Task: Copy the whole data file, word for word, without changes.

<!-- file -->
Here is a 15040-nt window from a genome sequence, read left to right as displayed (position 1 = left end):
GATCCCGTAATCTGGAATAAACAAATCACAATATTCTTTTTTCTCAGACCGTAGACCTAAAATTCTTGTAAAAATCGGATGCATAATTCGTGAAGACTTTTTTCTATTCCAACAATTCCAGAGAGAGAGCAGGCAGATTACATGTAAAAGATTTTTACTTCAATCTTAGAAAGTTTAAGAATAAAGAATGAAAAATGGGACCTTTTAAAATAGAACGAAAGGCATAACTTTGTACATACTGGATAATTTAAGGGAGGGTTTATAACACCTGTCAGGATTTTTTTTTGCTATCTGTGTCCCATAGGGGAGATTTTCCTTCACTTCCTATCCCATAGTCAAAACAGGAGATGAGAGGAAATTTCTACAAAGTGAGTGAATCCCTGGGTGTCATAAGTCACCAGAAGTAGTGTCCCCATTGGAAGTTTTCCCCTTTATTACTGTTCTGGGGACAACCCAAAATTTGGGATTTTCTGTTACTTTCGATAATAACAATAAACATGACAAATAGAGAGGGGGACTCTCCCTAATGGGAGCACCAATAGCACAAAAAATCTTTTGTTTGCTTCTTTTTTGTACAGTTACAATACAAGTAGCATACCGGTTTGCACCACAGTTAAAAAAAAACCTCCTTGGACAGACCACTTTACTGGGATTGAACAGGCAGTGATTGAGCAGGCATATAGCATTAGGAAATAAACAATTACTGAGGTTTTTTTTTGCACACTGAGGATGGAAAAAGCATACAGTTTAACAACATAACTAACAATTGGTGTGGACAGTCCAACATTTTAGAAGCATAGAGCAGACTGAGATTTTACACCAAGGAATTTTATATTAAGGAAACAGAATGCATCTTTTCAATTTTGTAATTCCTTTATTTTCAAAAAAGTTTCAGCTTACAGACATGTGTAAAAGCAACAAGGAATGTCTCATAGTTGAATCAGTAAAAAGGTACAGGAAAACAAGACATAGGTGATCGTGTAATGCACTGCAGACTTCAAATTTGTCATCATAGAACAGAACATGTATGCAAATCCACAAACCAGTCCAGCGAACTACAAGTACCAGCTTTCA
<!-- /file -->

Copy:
Here is a 15040-nt window from a genome sequence, read left to right as displayed (position 1 = left end):
GATCCCGTAATCTGGAATAAACAAATCACAATATTCTTTTTTCTCAGACCGTAGACCTAAAATTCTTGTAAAAATCGGATGCATAATTCGTGAAGACTTTTTTCTATTCCAACAATTCCAGAGAGAGAGCAGGCAGATTACATGTAAAAGATTTTTACTTCAATCTTAGAAAGTTTAAGAATAAAGAATGAAAAATGGGACCTTTTAAAATAGAACGAAAGGCATAACTTTGTACATACTGGATAATTTAAGGGAGGGTTTATAACACCTGTCAGGATTTTTTTTTGCTATCTGTGTCCCATAGGGGAGATTTTCCTTCACTTCCTATCCCATAGTCAAAACAGGAGATGAGAGGAAATTTCTACAAAGTGAGTGAATCCCTGGGTGTCATAAGTCACCAGAAGTAGTGTCCCCATTGGAAGTTTTCCCCTTTATTACTGTTCTGGGGACAACCCAAAATTTGGGATTTTCTGTTACTTTCGATAATAACAATAAACATGACAAATAGAGAGGGGGACTCTCCCTAATGGGAGCACCAATAGCACAAAAAATCTTTTGTTTGCTTCTTTTTTGTACAGTTACAATACAAGTAGCATACCGGTTTGCACCACAGTTAAAAAAAAACCTCCTTGGACAGACCACTTTACTGGGATTGAACAGGCAGTGATTGAGCAGGCATATAGCATTAGGAAATAAACAATTACTGAGGTTTTTTTTTGCACACTGAGGATGGAAAAAGCATACAGTTTAACAACATAACTAACAATTGGTGTGGACAGTCCAACATTTTAGAAGCATAGAGCAGACTGAGATTTTACACCAAGGAATTTTATATTAAGGAAACAGAATGCATCTTTTCAATTTTGTAATTCCTTTATTTTCAAAAAAGTTTCAGCTTACAGACATGTGTAAAAGCAACAAGGAATGTCTCATAGTTGAATCAGTAAAAAGGTACAGGAAAACAAGACATAGGTGATCGTGTAATGCACTGCAGACTTCAAATTTGTCATCATAGAACAGAACATGTATGCAAATCCACAAACCAGTCCAGCGAACTACAAGTACCAGCTTTCA